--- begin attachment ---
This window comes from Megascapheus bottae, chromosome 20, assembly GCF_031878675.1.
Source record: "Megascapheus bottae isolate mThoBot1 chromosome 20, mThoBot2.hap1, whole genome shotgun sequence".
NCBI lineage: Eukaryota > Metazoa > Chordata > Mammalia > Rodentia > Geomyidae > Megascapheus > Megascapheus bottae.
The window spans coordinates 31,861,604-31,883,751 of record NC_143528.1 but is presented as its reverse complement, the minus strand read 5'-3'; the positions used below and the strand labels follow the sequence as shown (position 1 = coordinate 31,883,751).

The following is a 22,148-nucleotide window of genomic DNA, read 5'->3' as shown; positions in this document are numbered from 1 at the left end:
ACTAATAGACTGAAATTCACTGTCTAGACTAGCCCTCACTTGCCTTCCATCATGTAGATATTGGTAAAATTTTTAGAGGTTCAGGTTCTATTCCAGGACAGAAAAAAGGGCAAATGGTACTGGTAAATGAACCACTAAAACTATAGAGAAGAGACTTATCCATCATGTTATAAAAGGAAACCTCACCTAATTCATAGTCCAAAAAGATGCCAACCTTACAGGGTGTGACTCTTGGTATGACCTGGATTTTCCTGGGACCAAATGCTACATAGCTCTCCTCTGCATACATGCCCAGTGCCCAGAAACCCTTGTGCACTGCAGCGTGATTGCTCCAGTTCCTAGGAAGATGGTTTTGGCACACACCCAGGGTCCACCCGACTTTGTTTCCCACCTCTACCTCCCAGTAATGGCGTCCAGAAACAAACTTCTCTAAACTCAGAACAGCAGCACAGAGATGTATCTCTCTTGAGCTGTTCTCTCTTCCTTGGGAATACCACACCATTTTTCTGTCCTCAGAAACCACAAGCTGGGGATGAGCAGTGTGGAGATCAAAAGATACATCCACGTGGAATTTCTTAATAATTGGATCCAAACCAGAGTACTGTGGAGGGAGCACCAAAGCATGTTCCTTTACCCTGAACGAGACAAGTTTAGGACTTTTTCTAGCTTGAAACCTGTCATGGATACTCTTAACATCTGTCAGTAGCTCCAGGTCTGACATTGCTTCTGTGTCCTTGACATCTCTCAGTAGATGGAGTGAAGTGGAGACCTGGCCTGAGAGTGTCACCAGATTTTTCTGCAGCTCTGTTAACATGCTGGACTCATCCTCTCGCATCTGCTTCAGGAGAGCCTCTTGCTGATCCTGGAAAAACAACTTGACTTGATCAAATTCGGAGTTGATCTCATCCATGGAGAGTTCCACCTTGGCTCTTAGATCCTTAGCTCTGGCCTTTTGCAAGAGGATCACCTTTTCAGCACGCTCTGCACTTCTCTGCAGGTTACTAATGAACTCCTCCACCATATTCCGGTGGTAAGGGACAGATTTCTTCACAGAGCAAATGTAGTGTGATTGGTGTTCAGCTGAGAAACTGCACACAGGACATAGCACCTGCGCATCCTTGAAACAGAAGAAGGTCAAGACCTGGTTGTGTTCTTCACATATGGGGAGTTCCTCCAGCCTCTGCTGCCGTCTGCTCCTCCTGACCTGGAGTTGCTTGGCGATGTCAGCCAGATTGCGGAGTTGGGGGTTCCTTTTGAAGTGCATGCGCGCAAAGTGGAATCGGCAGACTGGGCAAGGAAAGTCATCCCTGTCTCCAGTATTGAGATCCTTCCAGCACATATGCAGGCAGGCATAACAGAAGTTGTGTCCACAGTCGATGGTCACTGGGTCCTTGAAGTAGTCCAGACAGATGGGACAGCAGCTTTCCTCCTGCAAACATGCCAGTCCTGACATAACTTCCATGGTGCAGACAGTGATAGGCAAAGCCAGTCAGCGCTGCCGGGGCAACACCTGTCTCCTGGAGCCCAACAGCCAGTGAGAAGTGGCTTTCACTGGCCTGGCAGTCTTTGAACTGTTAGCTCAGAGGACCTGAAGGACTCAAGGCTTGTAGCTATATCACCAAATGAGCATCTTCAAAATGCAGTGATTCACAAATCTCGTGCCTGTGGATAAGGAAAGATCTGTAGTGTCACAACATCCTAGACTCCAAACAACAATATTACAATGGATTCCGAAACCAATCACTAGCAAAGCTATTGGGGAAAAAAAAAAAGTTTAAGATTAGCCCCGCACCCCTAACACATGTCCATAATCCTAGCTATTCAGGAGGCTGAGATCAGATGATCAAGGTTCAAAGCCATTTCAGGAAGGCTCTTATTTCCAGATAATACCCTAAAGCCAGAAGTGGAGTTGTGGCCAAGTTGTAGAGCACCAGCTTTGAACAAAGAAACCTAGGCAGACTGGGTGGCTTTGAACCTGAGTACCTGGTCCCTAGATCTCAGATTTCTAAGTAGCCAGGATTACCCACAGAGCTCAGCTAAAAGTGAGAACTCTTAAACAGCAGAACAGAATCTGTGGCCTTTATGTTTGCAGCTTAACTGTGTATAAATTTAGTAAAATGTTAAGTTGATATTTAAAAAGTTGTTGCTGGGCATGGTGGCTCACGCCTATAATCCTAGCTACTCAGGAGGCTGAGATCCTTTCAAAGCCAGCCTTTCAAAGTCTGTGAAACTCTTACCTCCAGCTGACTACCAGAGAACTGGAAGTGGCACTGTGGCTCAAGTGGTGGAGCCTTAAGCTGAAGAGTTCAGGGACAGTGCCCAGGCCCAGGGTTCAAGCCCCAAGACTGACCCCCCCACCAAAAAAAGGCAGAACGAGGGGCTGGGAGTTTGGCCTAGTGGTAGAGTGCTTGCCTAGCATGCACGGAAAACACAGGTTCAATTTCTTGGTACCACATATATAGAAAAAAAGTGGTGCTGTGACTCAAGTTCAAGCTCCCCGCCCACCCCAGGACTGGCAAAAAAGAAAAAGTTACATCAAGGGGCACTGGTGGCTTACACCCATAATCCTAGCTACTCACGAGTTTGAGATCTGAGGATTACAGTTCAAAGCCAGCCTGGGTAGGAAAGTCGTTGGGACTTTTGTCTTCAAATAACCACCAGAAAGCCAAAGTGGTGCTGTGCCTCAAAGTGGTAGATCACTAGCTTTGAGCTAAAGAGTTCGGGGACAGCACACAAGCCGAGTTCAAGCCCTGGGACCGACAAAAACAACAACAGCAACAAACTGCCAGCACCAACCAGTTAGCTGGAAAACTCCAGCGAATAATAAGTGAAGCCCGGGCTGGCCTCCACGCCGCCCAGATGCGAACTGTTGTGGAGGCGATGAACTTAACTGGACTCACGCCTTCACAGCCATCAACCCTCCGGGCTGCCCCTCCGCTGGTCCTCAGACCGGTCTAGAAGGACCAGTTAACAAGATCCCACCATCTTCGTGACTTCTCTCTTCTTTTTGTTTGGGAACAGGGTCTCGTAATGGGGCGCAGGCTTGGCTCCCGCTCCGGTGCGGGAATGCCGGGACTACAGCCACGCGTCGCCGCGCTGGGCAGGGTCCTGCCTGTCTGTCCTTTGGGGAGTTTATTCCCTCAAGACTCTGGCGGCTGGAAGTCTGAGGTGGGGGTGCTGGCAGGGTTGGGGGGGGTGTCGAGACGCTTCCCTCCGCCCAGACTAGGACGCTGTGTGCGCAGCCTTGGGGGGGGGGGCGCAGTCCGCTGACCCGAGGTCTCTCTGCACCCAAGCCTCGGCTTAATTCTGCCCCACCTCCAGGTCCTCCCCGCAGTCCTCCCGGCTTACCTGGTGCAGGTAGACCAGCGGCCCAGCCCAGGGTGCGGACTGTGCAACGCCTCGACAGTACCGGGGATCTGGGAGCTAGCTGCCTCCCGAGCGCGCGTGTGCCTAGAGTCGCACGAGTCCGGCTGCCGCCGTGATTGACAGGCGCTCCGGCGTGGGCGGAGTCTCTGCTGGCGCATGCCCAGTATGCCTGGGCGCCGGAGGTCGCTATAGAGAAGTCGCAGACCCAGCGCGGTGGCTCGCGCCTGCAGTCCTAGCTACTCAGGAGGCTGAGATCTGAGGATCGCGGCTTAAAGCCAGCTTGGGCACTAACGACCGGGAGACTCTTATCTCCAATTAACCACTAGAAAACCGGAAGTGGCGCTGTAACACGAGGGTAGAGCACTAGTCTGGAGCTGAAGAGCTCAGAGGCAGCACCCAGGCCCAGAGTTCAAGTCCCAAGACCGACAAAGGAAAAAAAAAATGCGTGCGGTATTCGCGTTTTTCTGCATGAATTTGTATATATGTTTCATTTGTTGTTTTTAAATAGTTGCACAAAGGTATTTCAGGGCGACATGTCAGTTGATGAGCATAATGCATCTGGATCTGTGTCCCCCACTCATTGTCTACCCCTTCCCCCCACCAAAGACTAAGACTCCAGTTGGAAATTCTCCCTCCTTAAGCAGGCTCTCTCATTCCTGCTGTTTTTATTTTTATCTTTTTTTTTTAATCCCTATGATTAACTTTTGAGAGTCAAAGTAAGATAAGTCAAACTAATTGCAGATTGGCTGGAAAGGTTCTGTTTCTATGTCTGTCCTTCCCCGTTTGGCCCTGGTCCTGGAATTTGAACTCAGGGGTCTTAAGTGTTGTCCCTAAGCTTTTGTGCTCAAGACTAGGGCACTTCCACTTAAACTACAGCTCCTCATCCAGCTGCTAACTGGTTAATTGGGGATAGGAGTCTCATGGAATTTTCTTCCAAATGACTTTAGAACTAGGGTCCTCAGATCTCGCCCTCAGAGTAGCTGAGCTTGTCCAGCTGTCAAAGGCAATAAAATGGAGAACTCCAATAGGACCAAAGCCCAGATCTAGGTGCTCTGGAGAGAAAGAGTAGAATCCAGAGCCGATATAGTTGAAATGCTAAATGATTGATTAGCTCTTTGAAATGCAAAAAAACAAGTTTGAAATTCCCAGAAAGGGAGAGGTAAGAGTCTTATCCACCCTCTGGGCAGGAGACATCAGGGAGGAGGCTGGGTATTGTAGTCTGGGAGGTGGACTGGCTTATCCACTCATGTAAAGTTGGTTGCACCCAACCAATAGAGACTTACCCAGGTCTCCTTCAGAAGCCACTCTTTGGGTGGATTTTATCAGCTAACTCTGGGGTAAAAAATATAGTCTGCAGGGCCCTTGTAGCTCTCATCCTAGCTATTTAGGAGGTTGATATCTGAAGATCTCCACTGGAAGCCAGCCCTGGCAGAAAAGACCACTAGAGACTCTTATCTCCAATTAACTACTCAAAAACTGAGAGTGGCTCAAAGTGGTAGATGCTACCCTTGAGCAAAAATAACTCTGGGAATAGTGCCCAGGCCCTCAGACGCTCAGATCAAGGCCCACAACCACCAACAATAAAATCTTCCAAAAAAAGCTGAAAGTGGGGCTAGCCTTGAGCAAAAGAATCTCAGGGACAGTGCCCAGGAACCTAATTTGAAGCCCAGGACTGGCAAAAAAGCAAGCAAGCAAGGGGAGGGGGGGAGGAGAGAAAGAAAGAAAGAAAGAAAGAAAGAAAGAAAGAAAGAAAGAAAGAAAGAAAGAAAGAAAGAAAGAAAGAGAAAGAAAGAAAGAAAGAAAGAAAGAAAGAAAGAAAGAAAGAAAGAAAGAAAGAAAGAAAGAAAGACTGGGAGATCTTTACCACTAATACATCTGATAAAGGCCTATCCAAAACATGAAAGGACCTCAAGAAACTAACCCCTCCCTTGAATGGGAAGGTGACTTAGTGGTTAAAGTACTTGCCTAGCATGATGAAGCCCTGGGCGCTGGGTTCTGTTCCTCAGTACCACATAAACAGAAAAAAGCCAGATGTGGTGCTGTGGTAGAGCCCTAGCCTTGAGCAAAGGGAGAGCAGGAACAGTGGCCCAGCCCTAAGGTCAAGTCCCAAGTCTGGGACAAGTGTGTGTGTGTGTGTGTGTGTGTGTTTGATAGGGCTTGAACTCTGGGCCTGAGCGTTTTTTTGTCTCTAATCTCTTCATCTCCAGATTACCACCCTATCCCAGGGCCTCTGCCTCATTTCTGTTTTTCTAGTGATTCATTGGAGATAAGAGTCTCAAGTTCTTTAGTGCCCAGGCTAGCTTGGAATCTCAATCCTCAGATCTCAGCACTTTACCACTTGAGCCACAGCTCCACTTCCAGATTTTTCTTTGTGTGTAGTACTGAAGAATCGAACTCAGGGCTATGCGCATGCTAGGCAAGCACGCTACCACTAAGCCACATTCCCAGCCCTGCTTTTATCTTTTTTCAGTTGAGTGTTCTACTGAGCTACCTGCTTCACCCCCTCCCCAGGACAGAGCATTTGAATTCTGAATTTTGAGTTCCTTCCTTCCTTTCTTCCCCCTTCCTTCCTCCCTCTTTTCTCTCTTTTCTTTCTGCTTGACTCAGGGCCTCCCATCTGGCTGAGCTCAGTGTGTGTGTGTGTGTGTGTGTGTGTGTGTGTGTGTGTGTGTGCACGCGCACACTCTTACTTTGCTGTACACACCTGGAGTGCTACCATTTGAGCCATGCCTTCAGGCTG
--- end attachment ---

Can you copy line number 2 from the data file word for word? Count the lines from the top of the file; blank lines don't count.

Source record: "Megascapheus bottae isolate mThoBot1 chromosome 20, mThoBot2.hap1, whole genome shotgun sequence".